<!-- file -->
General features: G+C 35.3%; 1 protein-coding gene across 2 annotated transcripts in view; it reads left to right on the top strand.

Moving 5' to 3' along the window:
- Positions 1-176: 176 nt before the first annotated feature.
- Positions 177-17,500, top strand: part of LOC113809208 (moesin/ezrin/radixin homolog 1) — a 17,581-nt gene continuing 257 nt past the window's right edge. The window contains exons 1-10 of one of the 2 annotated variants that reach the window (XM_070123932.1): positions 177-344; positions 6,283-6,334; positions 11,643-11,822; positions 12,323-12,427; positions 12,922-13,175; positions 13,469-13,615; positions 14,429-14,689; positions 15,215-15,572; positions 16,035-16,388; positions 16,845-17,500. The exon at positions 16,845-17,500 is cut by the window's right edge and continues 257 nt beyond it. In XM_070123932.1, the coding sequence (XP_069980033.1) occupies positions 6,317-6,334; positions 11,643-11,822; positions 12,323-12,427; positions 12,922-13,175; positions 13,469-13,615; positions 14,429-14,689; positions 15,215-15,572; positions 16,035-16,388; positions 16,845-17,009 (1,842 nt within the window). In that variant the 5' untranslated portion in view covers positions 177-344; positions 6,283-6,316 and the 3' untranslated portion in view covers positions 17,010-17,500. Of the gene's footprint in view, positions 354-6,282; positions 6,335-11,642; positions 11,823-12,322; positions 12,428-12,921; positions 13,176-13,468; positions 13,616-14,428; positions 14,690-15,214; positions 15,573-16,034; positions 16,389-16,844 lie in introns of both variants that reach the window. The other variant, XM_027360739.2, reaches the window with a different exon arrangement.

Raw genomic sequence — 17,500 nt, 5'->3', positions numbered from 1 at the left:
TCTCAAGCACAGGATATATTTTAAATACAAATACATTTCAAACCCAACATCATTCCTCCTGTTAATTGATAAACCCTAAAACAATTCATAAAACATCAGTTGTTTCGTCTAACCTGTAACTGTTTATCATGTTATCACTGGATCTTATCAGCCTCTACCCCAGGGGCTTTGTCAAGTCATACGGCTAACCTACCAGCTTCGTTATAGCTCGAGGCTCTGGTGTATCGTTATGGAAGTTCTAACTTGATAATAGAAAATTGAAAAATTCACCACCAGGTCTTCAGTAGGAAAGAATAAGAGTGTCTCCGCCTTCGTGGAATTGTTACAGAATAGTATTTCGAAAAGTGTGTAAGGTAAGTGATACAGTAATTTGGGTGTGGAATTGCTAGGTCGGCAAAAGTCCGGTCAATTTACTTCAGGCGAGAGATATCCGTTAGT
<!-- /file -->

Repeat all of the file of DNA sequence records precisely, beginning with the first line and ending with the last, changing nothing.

General features: G+C 35.3%; 1 protein-coding gene across 2 annotated transcripts in view; it reads left to right on the top strand.

Moving 5' to 3' along the window:
- Positions 1-176: 176 nt before the first annotated feature.
- Positions 177-17,500, top strand: part of LOC113809208 (moesin/ezrin/radixin homolog 1) — a 17,581-nt gene continuing 257 nt past the window's right edge. The window contains exons 1-10 of one of the 2 annotated variants that reach the window (XM_070123932.1): positions 177-344; positions 6,283-6,334; positions 11,643-11,822; positions 12,323-12,427; positions 12,922-13,175; positions 13,469-13,615; positions 14,429-14,689; positions 15,215-15,572; positions 16,035-16,388; positions 16,845-17,500. The exon at positions 16,845-17,500 is cut by the window's right edge and continues 257 nt beyond it. In XM_070123932.1, the coding sequence (XP_069980033.1) occupies positions 6,317-6,334; positions 11,643-11,822; positions 12,323-12,427; positions 12,922-13,175; positions 13,469-13,615; positions 14,429-14,689; positions 15,215-15,572; positions 16,035-16,388; positions 16,845-17,009 (1,842 nt within the window). In that variant the 5' untranslated portion in view covers positions 177-344; positions 6,283-6,316 and the 3' untranslated portion in view covers positions 17,010-17,500. Of the gene's footprint in view, positions 354-6,282; positions 6,335-11,642; positions 11,823-12,322; positions 12,428-12,921; positions 13,176-13,468; positions 13,616-14,428; positions 14,690-15,214; positions 15,573-16,034; positions 16,389-16,844 lie in introns of both variants that reach the window. The other variant, XM_027360739.2, reaches the window with a different exon arrangement.

Raw genomic sequence — 17,500 nt, 5'->3', positions numbered from 1 at the left:
TCTCAAGCACAGGATATATTTTAAATACAAATACATTTCAAACCCAACATCATTCCTCCTGTTAATTGATAAACCCTAAAACAATTCATAAAACATCAGTTGTTTCGTCTAACCTGTAACTGTTTATCATGTTATCACTGGATCTTATCAGCCTCTACCCCAGGGGCTTTGTCAAGTCATACGGCTAACCTACCAGCTTCGTTATAGCTCGAGGCTCTGGTGTATCGTTATGGAAGTTCTAACTTGATAATAGAAAATTGAAAAATTCACCACCAGGTCTTCAGTAGGAAAGAATAAGAGTGTCTCCGCCTTCGTGGAATTGTTACAGAATAGTATTTCGAAAAGTGTGTAAGGTAAGTGATACAGTAATTTGGGTGTGGAATTGCTAGGTCGGCAAAAGTCCGGTCAATTTACTTCAGGCGAGAGATATCCGTTAGT